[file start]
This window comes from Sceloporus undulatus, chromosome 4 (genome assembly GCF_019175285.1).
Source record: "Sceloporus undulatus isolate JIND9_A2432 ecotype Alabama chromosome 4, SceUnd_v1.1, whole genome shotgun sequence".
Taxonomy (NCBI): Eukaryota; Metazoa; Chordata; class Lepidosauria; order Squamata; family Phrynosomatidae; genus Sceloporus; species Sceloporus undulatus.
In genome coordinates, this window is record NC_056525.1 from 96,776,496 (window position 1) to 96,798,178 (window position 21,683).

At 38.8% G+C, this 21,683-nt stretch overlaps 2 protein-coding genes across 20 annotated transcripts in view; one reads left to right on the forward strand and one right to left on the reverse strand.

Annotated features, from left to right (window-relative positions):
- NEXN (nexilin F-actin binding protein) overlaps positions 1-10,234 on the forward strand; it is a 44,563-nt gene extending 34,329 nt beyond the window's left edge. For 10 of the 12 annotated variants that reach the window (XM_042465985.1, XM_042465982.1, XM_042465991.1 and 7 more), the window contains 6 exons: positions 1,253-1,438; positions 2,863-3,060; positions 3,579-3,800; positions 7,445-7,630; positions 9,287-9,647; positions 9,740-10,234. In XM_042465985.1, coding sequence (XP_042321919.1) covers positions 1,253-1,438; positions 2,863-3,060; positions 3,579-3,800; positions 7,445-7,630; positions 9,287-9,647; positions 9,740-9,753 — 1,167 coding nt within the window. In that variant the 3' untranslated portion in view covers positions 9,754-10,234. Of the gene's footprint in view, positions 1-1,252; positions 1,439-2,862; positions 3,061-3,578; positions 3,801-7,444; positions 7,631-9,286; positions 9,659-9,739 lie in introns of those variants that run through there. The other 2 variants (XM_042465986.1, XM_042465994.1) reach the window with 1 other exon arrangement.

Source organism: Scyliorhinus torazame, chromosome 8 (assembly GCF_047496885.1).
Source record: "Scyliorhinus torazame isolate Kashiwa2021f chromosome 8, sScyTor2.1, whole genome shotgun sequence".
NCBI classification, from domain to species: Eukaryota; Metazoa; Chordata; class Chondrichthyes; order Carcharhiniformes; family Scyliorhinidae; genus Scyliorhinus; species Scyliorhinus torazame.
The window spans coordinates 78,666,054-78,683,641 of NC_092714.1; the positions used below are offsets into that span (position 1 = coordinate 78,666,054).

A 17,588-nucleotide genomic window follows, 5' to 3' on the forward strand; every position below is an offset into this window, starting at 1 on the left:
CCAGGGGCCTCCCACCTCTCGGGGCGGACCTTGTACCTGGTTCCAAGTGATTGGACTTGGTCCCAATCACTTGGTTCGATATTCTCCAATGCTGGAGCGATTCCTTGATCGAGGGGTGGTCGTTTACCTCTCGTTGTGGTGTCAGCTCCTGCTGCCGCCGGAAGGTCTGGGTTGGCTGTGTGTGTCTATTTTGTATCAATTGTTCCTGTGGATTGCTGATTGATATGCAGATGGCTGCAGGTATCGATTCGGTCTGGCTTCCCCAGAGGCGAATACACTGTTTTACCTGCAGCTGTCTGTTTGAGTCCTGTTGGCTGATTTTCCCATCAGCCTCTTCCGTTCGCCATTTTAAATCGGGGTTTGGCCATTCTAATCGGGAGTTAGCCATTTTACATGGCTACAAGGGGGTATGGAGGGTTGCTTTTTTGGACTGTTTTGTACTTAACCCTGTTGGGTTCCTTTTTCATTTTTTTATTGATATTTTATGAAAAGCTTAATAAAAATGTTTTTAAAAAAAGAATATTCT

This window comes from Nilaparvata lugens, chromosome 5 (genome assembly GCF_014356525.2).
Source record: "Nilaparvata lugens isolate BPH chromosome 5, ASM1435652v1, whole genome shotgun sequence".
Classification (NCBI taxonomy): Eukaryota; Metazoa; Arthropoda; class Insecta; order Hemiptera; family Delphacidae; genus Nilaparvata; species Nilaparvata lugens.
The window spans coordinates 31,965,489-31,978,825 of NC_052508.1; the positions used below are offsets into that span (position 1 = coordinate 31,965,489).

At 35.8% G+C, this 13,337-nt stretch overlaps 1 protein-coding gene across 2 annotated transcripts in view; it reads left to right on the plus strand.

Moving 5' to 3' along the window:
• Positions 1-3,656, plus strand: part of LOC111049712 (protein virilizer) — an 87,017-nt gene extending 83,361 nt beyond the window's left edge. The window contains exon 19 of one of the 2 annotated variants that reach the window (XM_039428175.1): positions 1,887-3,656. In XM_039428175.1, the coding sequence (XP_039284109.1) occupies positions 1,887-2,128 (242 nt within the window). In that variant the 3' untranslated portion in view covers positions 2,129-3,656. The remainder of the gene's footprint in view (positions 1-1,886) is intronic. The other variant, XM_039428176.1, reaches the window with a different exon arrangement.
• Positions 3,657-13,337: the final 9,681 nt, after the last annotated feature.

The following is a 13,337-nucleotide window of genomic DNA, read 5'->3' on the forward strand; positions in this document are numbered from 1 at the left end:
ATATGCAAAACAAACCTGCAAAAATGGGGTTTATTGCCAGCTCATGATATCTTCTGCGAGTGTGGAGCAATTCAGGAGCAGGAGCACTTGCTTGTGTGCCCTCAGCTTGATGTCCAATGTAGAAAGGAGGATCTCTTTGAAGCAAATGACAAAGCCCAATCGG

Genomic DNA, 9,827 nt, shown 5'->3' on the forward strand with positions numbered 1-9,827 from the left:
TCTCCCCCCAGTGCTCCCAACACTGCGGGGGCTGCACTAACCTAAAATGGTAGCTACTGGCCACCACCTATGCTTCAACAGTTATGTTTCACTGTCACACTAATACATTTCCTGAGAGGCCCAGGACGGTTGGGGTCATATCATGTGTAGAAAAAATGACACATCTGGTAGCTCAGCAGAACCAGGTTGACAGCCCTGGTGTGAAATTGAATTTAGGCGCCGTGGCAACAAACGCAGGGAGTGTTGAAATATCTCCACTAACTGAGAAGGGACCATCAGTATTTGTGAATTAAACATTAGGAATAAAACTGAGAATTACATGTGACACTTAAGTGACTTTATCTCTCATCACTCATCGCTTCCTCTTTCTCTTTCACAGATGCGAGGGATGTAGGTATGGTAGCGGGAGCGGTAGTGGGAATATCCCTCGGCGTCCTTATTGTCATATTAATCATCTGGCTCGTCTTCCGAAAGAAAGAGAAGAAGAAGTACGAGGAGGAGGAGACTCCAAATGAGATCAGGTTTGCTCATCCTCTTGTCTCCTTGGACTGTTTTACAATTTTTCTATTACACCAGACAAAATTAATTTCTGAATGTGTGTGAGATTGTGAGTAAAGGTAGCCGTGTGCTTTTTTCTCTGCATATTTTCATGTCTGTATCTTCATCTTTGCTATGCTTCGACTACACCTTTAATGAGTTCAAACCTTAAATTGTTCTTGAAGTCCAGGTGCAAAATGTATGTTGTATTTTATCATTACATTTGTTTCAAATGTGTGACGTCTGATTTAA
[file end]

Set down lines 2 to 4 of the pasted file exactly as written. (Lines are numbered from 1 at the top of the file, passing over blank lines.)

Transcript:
Source record: "Sceloporus undulatus isolate JIND9_A2432 ecotype Alabama chromosome 4, SceUnd_v1.1, whole genome shotgun sequence".
Taxonomy (NCBI): Eukaryota; Metazoa; Chordata; class Lepidosauria; order Squamata; family Phrynosomatidae; genus Sceloporus; species Sceloporus undulatus.
In genome coordinates, this window is record NC_056525.1 from 96,776,496 (window position 1) to 96,798,178 (window position 21,683).